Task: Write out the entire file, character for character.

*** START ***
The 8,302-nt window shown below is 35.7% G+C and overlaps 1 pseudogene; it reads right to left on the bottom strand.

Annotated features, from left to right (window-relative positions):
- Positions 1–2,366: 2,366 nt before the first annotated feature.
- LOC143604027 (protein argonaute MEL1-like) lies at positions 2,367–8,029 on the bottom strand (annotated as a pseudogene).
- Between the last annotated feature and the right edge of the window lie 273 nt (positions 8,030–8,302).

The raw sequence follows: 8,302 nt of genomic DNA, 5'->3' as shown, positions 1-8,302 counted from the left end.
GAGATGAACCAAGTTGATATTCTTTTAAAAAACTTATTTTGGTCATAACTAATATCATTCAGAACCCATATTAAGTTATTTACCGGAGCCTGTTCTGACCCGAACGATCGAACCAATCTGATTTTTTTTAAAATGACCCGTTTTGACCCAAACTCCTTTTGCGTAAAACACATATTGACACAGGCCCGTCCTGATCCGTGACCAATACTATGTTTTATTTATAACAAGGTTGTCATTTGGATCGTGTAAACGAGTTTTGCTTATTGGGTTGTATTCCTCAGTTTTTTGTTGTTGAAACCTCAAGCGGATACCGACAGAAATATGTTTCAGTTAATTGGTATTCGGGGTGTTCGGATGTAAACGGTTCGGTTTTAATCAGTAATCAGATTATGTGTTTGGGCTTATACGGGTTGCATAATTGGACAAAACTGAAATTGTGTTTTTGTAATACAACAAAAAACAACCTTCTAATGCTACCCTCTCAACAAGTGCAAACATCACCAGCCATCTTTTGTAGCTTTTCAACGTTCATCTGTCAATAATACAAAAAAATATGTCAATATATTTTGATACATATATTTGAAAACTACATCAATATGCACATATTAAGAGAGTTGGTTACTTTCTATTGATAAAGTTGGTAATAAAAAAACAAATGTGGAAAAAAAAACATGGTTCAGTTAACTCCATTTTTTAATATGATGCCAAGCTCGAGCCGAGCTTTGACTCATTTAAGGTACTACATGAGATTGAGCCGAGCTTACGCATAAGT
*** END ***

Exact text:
The 8,302-nt window shown below is 35.7% G+C and overlaps 1 pseudogene; it reads right to left on the bottom strand.

Annotated features, from left to right (window-relative positions):
- Positions 1–2,366: 2,366 nt before the first annotated feature.
- LOC143604027 (protein argonaute MEL1-like) lies at positions 2,367–8,029 on the bottom strand (annotated as a pseudogene).
- Between the last annotated feature and the right edge of the window lie 273 nt (positions 8,030–8,302).

The raw sequence follows: 8,302 nt of genomic DNA, 5'->3' as shown, positions 1-8,302 counted from the left end.
GAGATGAACCAAGTTGATATTCTTTTAAAAAACTTATTTTGGTCATAACTAATATCATTCAGAACCCATATTAAGTTATTTACCGGAGCCTGTTCTGACCCGAACGATCGAACCAATCTGATTTTTTTTAAAATGACCCGTTTTGACCCAAACTCCTTTTGCGTAAAACACATATTGACACAGGCCCGTCCTGATCCGTGACCAATACTATGTTTTATTTATAACAAGGTTGTCATTTGGATCGTGTAAACGAGTTTTGCTTATTGGGTTGTATTCCTCAGTTTTTTGTTGTTGAAACCTCAAGCGGATACCGACAGAAATATGTTTCAGTTAATTGGTATTCGGGGTGTTCGGATGTAAACGGTTCGGTTTTAATCAGTAATCAGATTATGTGTTTGGGCTTATACGGGTTGCATAATTGGACAAAACTGAAATTGTGTTTTTGTAATACAACAAAAAACAACCTTCTAATGCTACCCTCTCAACAAGTGCAAACATCACCAGCCATCTTTTGTAGCTTTTCAACGTTCATCTGTCAATAATACAAAAAAATATGTCAATATATTTTGATACATATATTTGAAAACTACATCAATATGCACATATTAAGAGAGTTGGTTACTTTCTATTGATAAAGTTGGTAATAAAAAAACAAATGTGGAAAAAAAAACATGGTTCAGTTAACTCCATTTTTTAATATGATGCCAAGCTCGAGCCGAGCTTTGACTCATTTAAGGTACTACATGAGATTGAGCCGAGCTTACGCATAAGT